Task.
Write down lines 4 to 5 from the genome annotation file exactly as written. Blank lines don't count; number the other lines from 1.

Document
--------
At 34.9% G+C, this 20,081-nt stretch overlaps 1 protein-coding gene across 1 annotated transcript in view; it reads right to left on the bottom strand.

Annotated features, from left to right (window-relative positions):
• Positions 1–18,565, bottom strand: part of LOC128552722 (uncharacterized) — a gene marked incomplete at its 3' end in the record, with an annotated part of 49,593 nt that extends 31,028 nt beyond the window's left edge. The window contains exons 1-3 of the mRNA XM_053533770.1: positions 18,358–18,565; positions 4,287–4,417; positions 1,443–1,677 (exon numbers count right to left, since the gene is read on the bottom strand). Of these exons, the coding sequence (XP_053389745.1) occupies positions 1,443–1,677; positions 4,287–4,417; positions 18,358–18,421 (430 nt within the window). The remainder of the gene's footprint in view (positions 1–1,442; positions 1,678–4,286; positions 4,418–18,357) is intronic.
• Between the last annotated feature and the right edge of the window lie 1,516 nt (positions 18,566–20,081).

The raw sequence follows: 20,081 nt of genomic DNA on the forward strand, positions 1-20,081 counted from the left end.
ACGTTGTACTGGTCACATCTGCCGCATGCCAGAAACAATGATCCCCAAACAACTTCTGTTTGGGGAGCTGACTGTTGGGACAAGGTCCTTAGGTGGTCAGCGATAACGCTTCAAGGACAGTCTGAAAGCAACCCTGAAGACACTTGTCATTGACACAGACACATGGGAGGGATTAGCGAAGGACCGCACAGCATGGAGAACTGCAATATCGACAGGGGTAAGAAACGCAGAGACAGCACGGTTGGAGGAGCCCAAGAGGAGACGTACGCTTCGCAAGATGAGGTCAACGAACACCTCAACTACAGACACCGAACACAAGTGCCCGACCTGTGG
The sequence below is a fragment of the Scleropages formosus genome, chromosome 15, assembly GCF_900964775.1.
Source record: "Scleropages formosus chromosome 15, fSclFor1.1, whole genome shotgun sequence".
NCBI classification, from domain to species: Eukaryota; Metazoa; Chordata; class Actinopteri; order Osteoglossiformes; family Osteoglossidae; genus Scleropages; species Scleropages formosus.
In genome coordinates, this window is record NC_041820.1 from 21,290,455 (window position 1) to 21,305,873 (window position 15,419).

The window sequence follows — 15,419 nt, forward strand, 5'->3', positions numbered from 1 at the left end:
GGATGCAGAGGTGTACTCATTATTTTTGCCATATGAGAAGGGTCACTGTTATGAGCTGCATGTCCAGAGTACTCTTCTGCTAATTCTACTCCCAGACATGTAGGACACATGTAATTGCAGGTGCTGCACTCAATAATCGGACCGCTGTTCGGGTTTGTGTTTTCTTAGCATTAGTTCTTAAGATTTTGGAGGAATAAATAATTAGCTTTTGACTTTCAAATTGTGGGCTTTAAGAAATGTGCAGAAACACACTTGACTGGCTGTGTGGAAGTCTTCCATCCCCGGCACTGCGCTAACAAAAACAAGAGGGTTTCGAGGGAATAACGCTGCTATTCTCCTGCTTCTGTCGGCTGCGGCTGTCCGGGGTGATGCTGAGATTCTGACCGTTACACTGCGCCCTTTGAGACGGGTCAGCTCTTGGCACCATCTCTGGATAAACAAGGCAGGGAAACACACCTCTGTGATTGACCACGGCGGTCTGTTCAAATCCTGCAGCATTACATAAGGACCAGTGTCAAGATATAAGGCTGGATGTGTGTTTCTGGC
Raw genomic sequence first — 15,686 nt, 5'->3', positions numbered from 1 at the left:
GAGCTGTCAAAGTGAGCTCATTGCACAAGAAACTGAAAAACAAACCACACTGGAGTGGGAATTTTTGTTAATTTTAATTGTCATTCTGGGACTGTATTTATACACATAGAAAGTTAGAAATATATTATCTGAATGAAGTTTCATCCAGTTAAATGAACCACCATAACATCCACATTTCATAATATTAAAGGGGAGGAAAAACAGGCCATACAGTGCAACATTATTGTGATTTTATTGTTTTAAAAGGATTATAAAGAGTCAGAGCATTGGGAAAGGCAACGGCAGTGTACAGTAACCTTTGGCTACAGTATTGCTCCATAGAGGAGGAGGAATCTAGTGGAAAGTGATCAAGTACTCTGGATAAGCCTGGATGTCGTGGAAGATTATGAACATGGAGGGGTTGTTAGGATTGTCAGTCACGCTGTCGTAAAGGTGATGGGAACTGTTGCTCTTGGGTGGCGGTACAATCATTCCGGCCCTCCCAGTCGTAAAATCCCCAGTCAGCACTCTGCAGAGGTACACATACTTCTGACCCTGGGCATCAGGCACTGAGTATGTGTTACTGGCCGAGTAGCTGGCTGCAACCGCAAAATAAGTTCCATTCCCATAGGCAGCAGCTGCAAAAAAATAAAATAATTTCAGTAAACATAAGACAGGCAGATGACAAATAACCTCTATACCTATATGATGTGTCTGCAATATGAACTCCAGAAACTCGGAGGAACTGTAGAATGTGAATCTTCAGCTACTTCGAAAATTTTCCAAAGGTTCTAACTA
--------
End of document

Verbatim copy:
• Between the last annotated feature and the right edge of the window lie 1,516 nt (positions 18,566–20,081).

The raw sequence follows: 20,081 nt of genomic DNA on the forward strand, positions 1-20,081 counted from the left end.